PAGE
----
Very popular people have given me a phrase: I live my life as some form of slavishness, this is my way to be. I give without ever expecting anything in exchange, the word slavishness can mean something uncomely, well I am very thankful to be able to be there.
Is this the essence of life?
I do not own anything, don’t want anything, nor expect anything, and I got it all. The less you expect the more you cherish what you have.
If you could change three things in Ibiza, as if you would have a magic wand, what would them be?
I would change what Ibiza still wants to be, that people still wanto to keep being happy, and I would change life as it is – what I want to say is ‘to change – what for?’ Look at me… 62 years – olé!
This brings me to the next question – how do you see yourself in 20 years?
I don’t know if I’ll still be around. Life is what it is, maybe tomorrow I am already gone. That is why you have to live and enjoy life in every moment, every instant, as intense as possible. I think that is the philosophy. People enact so many laws, so many limitations and rules that don’t serve for all, what you have to do is live.
You let yourself be guided by instinct, intuition.
If I like something, everybody, my family and friends say this means danger because I go for it and give it all.
What does it take to be a good PR?
For me it is respect, kindness, giving it all, the rest comes naturally.
Did you ever have a bad experience at work?
Not one single moment, I have lived a lot and I have seen many things, but me personally I haven’t had one bad experience. I guess it is because of my way to be – who could do me harm precisely because I have maximum respect, absolute affection and always give it all?
How do you combine your work and your family life?
My kids are grown up by now, my daughter is 34 years old, and my boys are 30 and 28. They always knew who their father is, the nutcase of sex, drugs and Rock n’Roll but a good person to them, this is what counts most. I know how to be there for them, I gave them the freedom I believe to deserve myself. That plus love and affection are of the most important. All other, if they study or not, if they make money or not – well look at me, I got it all without possessing everything.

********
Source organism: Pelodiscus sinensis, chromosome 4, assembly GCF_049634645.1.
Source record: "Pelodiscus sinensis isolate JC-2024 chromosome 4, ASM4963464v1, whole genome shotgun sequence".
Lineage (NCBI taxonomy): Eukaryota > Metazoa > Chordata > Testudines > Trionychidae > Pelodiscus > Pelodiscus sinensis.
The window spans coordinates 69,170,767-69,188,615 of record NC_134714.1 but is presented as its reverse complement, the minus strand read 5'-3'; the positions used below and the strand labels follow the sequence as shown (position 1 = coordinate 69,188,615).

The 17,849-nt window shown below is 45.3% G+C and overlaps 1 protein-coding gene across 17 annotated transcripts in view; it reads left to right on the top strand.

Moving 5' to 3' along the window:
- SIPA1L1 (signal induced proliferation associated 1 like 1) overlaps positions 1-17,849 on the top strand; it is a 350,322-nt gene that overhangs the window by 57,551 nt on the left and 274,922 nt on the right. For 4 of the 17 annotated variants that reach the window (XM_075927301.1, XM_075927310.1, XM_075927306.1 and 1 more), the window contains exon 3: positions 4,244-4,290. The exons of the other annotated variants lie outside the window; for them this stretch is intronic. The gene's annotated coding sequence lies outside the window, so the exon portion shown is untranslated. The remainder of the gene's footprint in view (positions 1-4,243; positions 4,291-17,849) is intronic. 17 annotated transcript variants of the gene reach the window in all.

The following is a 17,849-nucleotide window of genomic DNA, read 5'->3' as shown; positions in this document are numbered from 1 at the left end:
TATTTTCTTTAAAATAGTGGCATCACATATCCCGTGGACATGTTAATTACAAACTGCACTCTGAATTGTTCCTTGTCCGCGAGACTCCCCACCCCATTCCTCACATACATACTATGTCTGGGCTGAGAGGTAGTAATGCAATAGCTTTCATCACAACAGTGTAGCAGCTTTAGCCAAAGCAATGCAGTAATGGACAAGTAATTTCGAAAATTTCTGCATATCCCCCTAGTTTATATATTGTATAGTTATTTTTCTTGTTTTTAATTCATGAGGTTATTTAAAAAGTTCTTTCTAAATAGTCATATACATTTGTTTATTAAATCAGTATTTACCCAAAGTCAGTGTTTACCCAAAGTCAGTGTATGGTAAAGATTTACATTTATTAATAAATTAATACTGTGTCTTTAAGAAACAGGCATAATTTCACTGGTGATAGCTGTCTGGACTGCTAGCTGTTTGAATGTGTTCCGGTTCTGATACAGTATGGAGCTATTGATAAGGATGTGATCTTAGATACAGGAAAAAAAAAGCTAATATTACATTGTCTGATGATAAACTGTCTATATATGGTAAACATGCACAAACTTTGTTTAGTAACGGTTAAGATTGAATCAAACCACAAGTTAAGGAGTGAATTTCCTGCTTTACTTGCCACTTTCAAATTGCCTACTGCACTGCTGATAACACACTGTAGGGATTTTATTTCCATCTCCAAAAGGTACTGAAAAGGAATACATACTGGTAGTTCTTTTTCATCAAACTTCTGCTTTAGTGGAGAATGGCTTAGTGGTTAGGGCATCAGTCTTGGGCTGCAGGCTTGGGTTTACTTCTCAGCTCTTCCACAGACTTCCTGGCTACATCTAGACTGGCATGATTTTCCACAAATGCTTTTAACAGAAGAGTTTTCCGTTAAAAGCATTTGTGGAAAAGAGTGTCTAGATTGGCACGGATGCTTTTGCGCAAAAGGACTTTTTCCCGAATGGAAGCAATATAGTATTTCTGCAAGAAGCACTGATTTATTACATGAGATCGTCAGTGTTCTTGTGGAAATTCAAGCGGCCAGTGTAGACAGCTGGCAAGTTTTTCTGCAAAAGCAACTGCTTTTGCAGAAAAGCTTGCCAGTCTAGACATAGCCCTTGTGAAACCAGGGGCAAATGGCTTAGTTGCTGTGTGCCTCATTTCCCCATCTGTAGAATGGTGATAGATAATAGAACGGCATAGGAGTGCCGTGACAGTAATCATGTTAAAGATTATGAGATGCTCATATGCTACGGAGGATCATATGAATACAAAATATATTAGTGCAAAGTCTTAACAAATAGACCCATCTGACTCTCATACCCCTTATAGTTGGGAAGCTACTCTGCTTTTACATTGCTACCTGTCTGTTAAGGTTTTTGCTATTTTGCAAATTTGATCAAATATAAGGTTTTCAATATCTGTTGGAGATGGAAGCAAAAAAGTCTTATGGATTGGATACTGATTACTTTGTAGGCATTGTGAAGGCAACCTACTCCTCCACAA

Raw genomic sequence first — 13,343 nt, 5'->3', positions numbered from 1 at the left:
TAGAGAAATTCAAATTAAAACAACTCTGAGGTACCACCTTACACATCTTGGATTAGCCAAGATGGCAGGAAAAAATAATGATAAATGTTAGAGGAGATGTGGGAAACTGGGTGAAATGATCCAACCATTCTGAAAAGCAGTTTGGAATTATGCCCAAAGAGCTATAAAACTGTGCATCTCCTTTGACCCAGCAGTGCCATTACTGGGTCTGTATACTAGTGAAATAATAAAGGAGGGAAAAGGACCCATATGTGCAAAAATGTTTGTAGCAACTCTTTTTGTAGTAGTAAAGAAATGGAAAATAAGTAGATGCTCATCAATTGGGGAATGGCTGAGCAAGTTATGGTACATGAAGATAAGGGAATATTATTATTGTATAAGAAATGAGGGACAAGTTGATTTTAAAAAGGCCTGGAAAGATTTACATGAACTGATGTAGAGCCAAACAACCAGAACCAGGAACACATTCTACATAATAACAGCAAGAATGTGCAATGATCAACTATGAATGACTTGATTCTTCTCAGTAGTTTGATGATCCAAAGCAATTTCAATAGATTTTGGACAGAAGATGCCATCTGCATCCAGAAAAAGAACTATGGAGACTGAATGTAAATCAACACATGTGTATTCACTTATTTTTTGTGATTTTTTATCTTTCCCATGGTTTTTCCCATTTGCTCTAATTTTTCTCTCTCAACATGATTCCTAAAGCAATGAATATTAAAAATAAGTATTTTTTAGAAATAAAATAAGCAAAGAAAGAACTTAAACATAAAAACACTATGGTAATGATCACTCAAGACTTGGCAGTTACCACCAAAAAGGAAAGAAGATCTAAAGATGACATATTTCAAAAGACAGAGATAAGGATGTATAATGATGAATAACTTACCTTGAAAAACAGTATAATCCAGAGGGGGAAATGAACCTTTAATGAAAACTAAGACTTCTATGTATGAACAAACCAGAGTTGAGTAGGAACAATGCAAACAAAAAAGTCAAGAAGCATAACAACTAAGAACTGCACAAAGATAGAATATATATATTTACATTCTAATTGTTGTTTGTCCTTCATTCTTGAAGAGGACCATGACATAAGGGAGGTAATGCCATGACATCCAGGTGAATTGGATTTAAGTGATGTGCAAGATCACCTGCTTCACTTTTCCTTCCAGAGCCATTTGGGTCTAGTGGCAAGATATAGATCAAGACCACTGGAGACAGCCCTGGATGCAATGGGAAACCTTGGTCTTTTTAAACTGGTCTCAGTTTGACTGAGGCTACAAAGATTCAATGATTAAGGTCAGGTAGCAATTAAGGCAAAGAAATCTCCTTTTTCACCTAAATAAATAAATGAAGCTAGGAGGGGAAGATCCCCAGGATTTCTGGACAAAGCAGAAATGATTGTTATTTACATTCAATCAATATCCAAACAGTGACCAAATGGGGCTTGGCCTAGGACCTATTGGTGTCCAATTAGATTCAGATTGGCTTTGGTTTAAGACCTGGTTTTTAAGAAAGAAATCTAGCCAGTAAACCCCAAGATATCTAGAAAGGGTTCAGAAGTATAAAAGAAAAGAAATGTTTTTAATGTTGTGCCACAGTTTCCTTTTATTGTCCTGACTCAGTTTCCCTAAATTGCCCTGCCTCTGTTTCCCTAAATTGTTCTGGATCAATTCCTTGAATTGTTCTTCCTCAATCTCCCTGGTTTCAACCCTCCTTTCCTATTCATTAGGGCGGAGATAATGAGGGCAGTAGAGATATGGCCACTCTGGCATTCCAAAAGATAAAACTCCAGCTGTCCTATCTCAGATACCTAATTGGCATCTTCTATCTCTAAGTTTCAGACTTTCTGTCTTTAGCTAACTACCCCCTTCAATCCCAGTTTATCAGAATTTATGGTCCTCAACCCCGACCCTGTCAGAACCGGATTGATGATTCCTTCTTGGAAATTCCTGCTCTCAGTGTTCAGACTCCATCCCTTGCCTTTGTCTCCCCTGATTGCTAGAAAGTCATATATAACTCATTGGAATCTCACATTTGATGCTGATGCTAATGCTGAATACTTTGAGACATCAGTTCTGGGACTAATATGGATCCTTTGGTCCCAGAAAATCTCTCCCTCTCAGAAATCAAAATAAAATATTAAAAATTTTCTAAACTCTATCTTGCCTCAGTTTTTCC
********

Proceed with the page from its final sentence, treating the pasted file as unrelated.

Let’s not get into asking who is your favourite promoter because this is hard to say, but no night is the same, no?
No, every night, every party has its own. The beauty is knowing how to cherish, how to get it. I have no idea about music, I like it and feel it, so I can’t put forward an opinion, but I did talk to DJs as important as you know it, and I said ‘look, people come to a venue to listen to music, but let’s not forget that people go out to have fun’. The music and the DJ can be as good, but the important thing is that people have fun.
That Ibiza is ever more expensive, that we become another destination like Miami, Las Vegas or Saint Tropez, what’s your take on this?
This is what people say since 40, 30, 20 and 10 years. At the time I worked in the Bar Graffiti in the port in ’79 the price for a cocktail was 500 pesetas, that was a lot of money back then. Ultimately I have discovered one thing, people talk about the clubs with their shows and DJs as if it was expensive, but how much do people spend to see a football match? From 80 to hundreds of Euros, and how much do they spend on four drinks and all the other? But this, as it is somehow ‘normal’, doesn’t count… They spend it all to see a match with Barcelona or Madrid, well this is the cream of nightlife, and therefore has its price.
Well said Tomás. One last question, what do you think about dub magazine?
For me it has been the very first magazine in Ibiza talking about electronic music in a different way. After that lots of other magazines appeared, even the clubs began to release their own publications. I guess the one of Pacha was the first one that Ben Turner published, after that Space and Amnesia released theirs, but they disappeared. And there is the small one – what’s the name of it?
It was Partysan, our very first publication from 1996 to 2000, later becoming dub magazine as neither the format nor the effort were adequate, not even to live of.
Well, as I said, you were the very first one and this deserves all the respect I got for you.
So have i for you Tomás, for being how you are and for showing the people that the most important thing in life is to give it all, and therefore be able to receive it all.